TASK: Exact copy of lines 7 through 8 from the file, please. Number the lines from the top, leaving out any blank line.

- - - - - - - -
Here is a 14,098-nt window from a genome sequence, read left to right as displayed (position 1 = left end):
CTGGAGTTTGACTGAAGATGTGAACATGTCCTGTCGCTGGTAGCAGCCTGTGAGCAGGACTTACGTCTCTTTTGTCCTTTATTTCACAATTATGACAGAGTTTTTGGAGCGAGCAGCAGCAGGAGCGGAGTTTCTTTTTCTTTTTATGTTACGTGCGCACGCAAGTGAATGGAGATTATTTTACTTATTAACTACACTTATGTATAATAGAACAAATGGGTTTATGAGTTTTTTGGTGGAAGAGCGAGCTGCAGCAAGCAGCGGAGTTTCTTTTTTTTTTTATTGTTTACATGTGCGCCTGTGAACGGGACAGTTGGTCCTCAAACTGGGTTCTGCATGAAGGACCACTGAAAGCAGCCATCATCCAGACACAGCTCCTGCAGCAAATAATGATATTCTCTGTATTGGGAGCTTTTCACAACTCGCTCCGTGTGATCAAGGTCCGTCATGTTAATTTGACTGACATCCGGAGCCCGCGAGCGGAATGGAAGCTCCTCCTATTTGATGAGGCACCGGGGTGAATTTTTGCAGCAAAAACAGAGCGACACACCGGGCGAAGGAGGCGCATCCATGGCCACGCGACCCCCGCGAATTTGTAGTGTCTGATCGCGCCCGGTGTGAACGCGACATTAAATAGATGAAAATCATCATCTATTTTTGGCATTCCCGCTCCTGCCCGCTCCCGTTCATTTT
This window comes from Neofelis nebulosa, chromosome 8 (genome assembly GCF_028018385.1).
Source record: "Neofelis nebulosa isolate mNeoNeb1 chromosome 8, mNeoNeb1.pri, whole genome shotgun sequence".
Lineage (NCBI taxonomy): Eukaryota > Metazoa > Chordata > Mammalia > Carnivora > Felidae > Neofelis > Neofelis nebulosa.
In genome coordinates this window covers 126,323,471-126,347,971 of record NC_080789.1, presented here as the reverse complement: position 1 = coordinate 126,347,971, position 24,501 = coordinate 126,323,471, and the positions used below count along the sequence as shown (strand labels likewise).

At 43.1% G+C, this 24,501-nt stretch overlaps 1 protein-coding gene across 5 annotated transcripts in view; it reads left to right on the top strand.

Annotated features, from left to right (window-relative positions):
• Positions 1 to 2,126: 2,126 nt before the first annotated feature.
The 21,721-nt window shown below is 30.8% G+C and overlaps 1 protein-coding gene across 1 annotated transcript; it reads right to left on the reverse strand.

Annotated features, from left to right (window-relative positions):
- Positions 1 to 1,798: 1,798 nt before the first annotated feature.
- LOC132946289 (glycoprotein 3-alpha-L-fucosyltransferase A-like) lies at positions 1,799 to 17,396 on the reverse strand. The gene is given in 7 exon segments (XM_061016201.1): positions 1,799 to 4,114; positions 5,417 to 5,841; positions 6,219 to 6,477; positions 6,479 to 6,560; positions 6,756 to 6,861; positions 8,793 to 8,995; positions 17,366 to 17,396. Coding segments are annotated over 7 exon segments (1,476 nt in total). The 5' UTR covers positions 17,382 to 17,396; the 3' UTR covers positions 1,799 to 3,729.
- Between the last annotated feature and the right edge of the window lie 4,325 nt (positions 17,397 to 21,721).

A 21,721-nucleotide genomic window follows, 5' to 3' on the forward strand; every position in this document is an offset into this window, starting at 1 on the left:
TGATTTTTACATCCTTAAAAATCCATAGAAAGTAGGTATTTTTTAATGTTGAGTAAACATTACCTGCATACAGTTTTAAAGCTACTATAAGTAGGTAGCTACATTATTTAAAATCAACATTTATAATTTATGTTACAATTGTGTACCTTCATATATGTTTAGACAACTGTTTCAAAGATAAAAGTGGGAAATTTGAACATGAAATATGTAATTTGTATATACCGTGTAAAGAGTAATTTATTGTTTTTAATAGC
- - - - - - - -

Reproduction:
At 43.1% G+C, this 24,501-nt stretch overlaps 1 protein-coding gene across 5 annotated transcripts in view; it reads left to right on the top strand.

Annotated features, from left to right (window-relative positions):